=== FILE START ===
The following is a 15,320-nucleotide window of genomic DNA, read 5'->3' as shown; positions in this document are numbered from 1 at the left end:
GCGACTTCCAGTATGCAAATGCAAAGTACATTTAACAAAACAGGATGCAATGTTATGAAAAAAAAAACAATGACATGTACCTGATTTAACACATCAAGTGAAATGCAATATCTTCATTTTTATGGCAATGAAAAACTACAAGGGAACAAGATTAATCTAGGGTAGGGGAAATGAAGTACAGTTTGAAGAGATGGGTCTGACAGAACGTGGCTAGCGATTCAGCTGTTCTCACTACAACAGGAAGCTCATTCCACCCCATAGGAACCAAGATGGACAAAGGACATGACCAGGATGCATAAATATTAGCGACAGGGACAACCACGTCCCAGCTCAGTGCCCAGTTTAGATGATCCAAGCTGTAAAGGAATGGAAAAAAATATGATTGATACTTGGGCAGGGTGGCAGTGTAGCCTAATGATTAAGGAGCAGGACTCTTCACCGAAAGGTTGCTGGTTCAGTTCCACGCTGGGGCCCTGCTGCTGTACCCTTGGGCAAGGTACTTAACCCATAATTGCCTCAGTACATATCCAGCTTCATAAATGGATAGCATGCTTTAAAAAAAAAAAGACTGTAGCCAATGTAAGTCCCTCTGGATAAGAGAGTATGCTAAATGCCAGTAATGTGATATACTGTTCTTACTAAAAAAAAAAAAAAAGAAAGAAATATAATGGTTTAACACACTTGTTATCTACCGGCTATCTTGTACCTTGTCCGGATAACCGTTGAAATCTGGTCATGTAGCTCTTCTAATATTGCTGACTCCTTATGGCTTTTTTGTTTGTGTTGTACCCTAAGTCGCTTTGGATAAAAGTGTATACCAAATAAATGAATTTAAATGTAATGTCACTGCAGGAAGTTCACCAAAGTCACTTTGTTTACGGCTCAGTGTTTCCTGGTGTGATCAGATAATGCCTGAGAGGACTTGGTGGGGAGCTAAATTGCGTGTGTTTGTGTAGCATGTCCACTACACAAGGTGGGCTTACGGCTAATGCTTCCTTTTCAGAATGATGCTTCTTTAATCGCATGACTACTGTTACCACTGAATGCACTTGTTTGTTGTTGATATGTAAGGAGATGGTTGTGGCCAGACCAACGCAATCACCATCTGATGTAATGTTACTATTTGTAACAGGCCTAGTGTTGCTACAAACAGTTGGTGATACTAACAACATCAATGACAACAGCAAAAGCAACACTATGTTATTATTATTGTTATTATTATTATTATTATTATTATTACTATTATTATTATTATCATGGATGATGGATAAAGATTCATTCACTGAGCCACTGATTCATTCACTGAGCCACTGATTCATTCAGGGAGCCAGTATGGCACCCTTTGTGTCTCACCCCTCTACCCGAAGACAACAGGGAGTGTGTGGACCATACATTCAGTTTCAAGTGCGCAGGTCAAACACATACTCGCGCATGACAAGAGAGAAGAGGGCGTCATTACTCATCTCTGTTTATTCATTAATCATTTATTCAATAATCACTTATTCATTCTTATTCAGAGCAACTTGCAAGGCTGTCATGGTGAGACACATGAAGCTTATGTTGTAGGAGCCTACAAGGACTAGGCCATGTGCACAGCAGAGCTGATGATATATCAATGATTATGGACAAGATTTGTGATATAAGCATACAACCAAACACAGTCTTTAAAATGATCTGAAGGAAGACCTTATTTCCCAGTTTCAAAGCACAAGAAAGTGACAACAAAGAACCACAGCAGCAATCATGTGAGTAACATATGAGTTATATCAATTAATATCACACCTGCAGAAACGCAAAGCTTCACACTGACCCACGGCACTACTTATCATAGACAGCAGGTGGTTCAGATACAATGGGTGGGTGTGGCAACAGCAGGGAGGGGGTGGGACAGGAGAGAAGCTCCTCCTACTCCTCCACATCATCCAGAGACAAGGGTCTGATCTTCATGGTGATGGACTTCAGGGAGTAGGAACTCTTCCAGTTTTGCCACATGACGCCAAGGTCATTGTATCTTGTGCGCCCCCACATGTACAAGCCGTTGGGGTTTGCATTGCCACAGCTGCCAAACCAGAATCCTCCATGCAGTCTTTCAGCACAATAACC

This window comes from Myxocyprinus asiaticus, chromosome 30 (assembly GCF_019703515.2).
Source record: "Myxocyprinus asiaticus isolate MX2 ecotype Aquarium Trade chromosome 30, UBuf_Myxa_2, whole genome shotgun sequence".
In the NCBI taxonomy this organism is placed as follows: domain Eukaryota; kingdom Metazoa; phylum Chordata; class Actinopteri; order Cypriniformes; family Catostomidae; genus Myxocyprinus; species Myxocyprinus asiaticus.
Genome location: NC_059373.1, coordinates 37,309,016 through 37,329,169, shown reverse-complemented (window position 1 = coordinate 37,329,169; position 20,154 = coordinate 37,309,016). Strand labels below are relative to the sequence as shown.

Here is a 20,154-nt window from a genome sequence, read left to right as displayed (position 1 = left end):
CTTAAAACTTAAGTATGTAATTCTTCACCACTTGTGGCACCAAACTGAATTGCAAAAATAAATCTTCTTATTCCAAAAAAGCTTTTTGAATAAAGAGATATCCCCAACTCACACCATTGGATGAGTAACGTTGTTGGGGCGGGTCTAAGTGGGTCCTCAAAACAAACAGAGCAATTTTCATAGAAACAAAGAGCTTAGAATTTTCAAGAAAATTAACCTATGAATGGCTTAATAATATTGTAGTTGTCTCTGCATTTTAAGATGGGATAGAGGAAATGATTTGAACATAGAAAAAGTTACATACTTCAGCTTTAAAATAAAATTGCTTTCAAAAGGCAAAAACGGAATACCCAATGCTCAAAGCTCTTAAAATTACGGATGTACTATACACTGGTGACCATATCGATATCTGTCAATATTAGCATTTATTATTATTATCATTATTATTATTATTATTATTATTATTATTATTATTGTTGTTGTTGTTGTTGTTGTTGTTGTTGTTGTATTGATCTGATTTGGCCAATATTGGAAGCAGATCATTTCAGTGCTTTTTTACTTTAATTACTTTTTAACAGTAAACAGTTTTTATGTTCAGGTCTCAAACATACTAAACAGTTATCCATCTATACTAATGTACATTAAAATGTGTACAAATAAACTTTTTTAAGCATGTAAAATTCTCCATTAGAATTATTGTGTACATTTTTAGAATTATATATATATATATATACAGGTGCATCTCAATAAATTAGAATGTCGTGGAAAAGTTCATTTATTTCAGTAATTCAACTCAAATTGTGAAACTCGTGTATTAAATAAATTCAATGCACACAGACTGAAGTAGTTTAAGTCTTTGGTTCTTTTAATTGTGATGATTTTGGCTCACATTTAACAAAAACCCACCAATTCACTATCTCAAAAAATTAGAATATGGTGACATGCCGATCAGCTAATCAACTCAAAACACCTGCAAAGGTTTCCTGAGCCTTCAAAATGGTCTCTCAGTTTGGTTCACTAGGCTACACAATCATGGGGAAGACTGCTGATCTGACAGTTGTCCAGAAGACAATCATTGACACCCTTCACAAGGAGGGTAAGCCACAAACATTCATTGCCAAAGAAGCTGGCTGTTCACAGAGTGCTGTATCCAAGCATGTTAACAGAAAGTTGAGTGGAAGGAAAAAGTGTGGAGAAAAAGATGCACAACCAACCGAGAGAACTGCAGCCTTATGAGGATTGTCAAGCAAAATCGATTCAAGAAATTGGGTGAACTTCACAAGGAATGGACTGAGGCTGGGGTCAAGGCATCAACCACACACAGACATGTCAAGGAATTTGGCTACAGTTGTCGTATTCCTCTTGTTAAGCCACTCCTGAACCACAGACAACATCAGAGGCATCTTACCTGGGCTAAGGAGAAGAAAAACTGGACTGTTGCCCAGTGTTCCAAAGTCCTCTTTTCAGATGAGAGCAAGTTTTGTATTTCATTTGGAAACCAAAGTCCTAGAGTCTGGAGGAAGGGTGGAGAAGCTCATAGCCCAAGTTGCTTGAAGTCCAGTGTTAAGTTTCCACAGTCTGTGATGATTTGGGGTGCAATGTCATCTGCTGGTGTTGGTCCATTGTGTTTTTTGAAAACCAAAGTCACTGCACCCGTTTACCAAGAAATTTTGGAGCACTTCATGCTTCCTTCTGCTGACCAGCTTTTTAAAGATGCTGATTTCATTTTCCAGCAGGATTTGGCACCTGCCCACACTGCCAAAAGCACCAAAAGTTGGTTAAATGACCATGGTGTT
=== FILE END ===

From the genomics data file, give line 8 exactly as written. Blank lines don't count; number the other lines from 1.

CTTAAAACTTAAGTATGTAATTCTTCACCACTTGTGGCACCAAACTGAATTGCAAAAATAAATCTTCTTATTCCAAAAAAGCTTTTTGAATAAAGAGATATCCCCAACTCACACCATTGGATGAGTAACGTTGTTGGGGCGGGTCTAAGTGGGTCCTCAAAACAAACAGAGCAATTTTCATAGAAACAAAGAGCTTAGAATTTTCAAGAAAATTAACCTATGAATGGCTTAATAATATTGTAGTTGTCTCTGCATTTTAAGATGGGATAGAGGAAATGATTTGAACATAGAAAAAGTTACATACTTCAGCTTTAAAATAAAATTGCTTTCAAAAGGCAAAAACGGAATACCCAATGCTCAAAGCTCTTAAAATTACGGATGTACTATACACTGGTGACCATATCGATATCTGTCAATATTAGCATTTATTATTATTATCATTATTATTATTATTATTATTATTATTATTATTATTGTTGTTGTTGTTGTTGTTGTTGTTGTTGTTGTATTGATCTGATTTGGCCAATATTGGAAGCAGATCATTTCAGTGCTTTTTTACTTTAATTACTTTTTAACAGTAAACAGTTTTTATGTTCAGGTCTCAAACATACTAAACAGTTATCCATCTATACTAATGTACATTAAAATGTGTACAAATAAACTTTTTTAAGCATGTAAAATTCTCCATTAGAATTATTGTGTACATTTTTAGAATTATATATATATATATATACAGGTGCATCTCAATAAATTAGAATGTCGTGGAAAAGTTCATTTATTTCAGTAATTCAACTCAAATTGTGAAACTCGTGTATTAAATAAATTCAATGCACACAGACTGAAGTAGTTTAAGTCTTTGGTTCTTTTAATTGTGATGATTTTGGCTCACATTTAACAAAAACCCACCAATTCACTATCTCAAAAAATTAGAATATGGTGACATGCCGATCAGCTAATCAACTCAAAACACCTGCAAAGGTTTCCTGAGCCTTCAAAATGGTCTCTCAGTTTGGTTCACTAGGCTACACAATCATGGGGAAGACTGCTGATCTGACAGTTGTCCAGAAGACAATCATTGACACCCTTCACAAGGAGGGTAAGCCACAAACATTCATTGCCAAAGAAGCTGGCTGTTCACAGAGTGCTGTATCCAAGCATGTTAACAGAAAGTTGAGTGGAAGGAAAAAGTGTGGAGAAAAAGATGCACAACCAACCGAGAGAACTGCAGCCTTATGAGGATTGTCAAGCAAAATCGATTCAAGAAATTGGGTGAACTTCACAAGGAATGGACTGAGGCTGGGGTCAAGGCATCAACCACACACAGACATGTCAAGGAATTTGGCTACAGTTGTCGTATTCCTCTTGTTAAGCCACTCCTGAACCACAGACAACATCAGAGGCATCTTACCTGGGCTAAGGAGAAGAAAAACTGGACTGTTGCCCAGTGTTCCAAAGTCCTCTTTTCAGATGAGAGCAAGTTTTGTATTTCATTTGGAAACCAAAGTCCTAGAGTCTGGAGGAAGGGTGGAGAAGCTCATAGCCCAAGTTGCTTGAAGTCCAGTGTTAAGTTTCCACAGTCTGTGATGATTTGGGGTGCAATGTCATCTGCTGGTGTTGGTCCATTGTGTTTTTTGAAAACCAAAGTCACTGCACCCGTTTACCAAGAAATTTTGGAGCACTTCATGCTTCCTTCTGCTGACCAGCTTTTTAAAGATGCTGATTTCATTTTCCAGCAGGATTTGGCACCTGCCCACACTGCCAAAAGCACCAAAAGTTGGTTAAATGACCATGGTGTT